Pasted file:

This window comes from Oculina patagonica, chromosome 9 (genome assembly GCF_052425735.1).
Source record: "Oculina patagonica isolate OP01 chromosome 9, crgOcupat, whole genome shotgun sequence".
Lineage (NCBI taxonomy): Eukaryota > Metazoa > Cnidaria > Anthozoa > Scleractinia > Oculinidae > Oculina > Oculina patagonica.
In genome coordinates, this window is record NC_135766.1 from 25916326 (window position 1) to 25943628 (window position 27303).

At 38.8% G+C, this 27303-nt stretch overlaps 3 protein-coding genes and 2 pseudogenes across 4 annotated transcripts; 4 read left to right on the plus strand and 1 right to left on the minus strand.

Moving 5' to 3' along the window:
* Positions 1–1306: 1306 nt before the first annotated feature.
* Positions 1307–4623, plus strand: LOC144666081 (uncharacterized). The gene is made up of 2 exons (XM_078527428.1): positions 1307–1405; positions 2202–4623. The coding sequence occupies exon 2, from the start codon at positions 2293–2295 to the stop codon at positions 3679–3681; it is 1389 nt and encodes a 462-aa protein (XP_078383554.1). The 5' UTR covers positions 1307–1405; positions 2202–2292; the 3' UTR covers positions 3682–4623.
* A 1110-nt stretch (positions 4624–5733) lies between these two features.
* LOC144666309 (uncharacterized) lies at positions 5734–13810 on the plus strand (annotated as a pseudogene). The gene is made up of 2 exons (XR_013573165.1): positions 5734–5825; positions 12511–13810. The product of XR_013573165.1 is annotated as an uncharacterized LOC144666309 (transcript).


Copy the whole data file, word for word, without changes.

This window comes from Oculina patagonica, chromosome 9 (genome assembly GCF_052425735.1).
Source record: "Oculina patagonica isolate OP01 chromosome 9, crgOcupat, whole genome shotgun sequence".
Lineage (NCBI taxonomy): Eukaryota > Metazoa > Cnidaria > Anthozoa > Scleractinia > Oculinidae > Oculina > Oculina patagonica.
In genome coordinates, this window is record NC_135766.1 from 25916326 (window position 1) to 25943628 (window position 27303).

At 38.8% G+C, this 27303-nt stretch overlaps 3 protein-coding genes and 2 pseudogenes across 4 annotated transcripts; 4 read left to right on the plus strand and 1 right to left on the minus strand.

Moving 5' to 3' along the window:
* Positions 1–1306: 1306 nt before the first annotated feature.
* Positions 1307–4623, plus strand: LOC144666081 (uncharacterized). The gene is made up of 2 exons (XM_078527428.1): positions 1307–1405; positions 2202–4623. The coding sequence occupies exon 2, from the start codon at positions 2293–2295 to the stop codon at positions 3679–3681; it is 1389 nt and encodes a 462-aa protein (XP_078383554.1). The 5' UTR covers positions 1307–1405; positions 2202–2292; the 3' UTR covers positions 3682–4623.
* A 1110-nt stretch (positions 4624–5733) lies between these two features.
* LOC144666309 (uncharacterized) lies at positions 5734–13810 on the plus strand (annotated as a pseudogene). The gene is made up of 2 exons (XR_013573165.1): positions 5734–5825; positions 12511–13810. The product of XR_013573165.1 is annotated as an uncharacterized LOC144666309 (transcript).